More than 75 years ago, amid the hysteria of World War II, more than 120,000 Japanese Americans were incarcerated in detention centers across the U.S. GuideSpark CEO Keith Kitani became intimately familiar with that history, as it affected his own parents and extended family. They were held against their will in one of the greatest constitutional failings of American history.
I can relate to this, as my own family faced similar circumstances in the wake of Pearl Harbor. I felt a certain kinship with Kitani, who was a sansei (third-generation American) from Pasadena, California. He is a serial entrepreneur in Silicon Valley and now runs a company that handles employee communications software in Menlo Park, California.
Kitani recently wrote a post about what the legacy of Japanese American internment means to him.
“If I were to fast-forward 75 years, how would history characterize this new immigration ban, which targets immigrants from seven predominantly Muslim countries, regardless of background or status? When the chaos at airports ensued, applying the executive order to all entrants, including U.S. citizens, dual citizens, Green Card holders, valid visa holders, and refugees, it all sounded eerily familiar,” he wrote.
Given U.S. policies toward today’s immigrants, it’s hard to say if we’ve learned anything from our past. But it is worth studying this history, even if you’re not descended from Japanese Americans, because we have all inherited this legacy.
(I worked with Paul Kitagaki, a photographer for the Sacramento Bee whose images are included in this post, in a story on Japanese American photos for an upcoming issue of Alta magazine.)
Here’s an edited transcript of our interview with Kitani.
VentureBeat: Could you tell me about your background?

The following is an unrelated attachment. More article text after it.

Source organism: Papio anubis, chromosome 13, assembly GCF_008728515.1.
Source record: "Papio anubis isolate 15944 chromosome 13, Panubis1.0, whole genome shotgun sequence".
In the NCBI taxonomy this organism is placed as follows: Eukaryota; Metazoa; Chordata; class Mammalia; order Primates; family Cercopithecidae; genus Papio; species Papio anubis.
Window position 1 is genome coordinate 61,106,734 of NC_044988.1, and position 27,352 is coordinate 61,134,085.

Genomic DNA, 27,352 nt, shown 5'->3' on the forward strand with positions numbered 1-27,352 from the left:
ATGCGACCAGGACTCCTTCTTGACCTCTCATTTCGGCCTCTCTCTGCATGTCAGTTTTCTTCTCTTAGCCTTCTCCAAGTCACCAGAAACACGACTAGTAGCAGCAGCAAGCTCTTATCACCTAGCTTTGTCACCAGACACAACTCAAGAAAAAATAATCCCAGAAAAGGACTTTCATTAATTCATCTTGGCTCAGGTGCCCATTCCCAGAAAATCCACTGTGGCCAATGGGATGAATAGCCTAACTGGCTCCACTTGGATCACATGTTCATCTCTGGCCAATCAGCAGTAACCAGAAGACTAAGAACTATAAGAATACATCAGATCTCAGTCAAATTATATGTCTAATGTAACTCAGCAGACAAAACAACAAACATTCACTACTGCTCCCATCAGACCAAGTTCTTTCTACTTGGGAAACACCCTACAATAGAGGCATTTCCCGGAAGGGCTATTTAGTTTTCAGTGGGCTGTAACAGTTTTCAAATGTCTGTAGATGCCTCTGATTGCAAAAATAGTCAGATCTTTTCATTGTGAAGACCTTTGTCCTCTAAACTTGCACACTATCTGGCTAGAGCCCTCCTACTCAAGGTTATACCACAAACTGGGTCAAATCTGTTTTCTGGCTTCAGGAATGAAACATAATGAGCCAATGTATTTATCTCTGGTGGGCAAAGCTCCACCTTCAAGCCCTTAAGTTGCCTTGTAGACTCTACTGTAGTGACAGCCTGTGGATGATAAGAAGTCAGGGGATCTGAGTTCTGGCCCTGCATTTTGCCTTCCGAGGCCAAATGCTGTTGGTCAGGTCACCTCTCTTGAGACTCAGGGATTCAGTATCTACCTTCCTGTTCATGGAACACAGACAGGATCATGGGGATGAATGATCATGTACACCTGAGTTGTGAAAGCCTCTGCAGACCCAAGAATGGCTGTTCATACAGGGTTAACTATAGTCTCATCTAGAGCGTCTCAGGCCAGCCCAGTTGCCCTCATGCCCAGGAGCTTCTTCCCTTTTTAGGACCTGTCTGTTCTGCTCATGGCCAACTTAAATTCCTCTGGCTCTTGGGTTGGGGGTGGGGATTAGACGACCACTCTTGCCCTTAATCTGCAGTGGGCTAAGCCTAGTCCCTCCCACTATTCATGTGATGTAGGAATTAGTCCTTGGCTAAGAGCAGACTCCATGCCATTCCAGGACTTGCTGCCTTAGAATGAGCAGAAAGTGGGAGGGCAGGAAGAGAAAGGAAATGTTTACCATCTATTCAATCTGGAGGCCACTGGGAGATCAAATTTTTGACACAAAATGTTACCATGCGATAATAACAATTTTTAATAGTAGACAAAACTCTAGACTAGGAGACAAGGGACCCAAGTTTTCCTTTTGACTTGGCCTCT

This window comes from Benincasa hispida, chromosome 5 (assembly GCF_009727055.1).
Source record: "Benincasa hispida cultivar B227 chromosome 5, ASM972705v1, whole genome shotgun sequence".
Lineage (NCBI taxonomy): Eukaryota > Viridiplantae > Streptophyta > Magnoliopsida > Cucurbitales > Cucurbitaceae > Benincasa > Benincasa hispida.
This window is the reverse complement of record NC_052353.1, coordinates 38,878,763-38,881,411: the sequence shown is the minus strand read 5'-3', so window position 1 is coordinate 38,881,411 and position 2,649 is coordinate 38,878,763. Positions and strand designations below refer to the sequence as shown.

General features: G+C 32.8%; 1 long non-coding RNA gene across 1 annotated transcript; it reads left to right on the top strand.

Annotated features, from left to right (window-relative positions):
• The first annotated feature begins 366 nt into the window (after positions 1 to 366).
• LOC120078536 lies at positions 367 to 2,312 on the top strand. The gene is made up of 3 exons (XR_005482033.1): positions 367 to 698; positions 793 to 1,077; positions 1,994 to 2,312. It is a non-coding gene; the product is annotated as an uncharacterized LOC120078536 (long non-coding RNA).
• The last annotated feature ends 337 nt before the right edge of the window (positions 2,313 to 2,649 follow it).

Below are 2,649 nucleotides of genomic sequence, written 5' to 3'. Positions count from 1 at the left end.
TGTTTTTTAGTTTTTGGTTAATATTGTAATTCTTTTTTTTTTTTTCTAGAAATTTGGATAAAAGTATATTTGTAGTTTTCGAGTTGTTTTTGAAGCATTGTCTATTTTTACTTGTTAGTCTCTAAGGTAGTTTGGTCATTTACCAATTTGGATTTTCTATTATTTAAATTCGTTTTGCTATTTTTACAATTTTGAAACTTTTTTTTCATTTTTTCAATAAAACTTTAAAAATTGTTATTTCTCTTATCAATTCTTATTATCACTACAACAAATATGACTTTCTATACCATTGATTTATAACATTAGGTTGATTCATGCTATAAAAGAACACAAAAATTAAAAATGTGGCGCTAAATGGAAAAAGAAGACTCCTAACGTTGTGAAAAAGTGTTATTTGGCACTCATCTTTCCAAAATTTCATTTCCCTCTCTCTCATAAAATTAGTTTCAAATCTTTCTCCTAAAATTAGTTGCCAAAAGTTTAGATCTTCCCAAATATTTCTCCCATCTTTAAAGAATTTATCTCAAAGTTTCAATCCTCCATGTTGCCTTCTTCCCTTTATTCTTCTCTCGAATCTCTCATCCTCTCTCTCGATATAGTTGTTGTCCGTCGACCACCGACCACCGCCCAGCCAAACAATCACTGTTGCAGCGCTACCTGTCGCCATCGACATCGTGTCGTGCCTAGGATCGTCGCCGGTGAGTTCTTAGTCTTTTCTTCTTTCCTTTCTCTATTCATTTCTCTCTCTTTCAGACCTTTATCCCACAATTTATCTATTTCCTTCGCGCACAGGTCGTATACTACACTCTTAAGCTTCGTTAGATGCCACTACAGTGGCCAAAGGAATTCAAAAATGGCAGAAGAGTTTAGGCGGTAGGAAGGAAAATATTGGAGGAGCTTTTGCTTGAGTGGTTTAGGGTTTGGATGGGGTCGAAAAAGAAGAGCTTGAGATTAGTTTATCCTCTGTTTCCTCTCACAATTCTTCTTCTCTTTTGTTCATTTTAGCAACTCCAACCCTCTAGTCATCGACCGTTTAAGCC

Keith Kitani: I’ll focus on my professional background. I was an electrical engineer. I got my MBA and have been pretty much in high tech since then. The more relevant part is I started a company in the late ’90s. We sold to Macromedia, which was bought by Adobe, and it’s now Adobe Connect. That was my first company. Then I started GuideSpark about 11 years ago. I’ve now spent more than 20 years in online learning and communication solutions. I don’t know how I got there. I certainly didn’t think about it when I was growing up. But I got there.
VentureBeat: That must have taken a long time to take off, Adobe Connect.
Kitani: We did it as a small company and then Macromedia bought it. It was Macromedia Breeze. That’s where it really started to grow. We didn’t get too far as a small company. Then Adobe bought it and turned it into Connect. That was probably an eight- or nine-year journey.
VentureBeat: Today that’s pretty big, right? It’s widely used now.
Kitani: Yeah, it is. I think they told me a little while ago that it had crossed $1 billion in lifetime sales. That was pretty cool.
VentureBeat: So you get $600 million of that?
Kitani: Could I go back to Adobe and ask for that? [laughs] I don’t think that’s how it works. I wish it did.
VentureBeat: What does GuideSpark do?
Kitani: GuideSpark is employee communication software that helps organizations communicate to employees around programs and information. One of the ways I think about it, it’s a marketing automation system for internal communications. The tie to diversity is that one of the big things around what we’re able to do is help organizations really personalize and target communications to different employee demographic segments. There’s been so much today that’s focused on one-size-fits-all. We’re trying to enable a much more personalized communication experience.
VentureBeat: Where are you based?
Kitani: In Redwood City.
VentureBeat: Have you been running this the whole time as CEO?
Kitani: I have, yes. It’s been a long — it’s now coming on 11 years. We probably have just under 150 people now.
VentureBeat: On the Japanese American subject, where did you grow up? Were you a nisei or sansei?
Kitani: I grew up in Pasadena. I’m a sansei.
VentureBeat: When did your grandparents come over, then?
Kitani: My grandfather on my mom’s side came over in the early 1900s. My dad was kind of a unique situation. They came over, his father passed away, and they moved back. Then they sent him and his brother back to the U.S. as the war was breaking out. Then he was interned. His mom and sister stayed in Japan. He had a very different upbringing. But they had come over in probably the 1920s.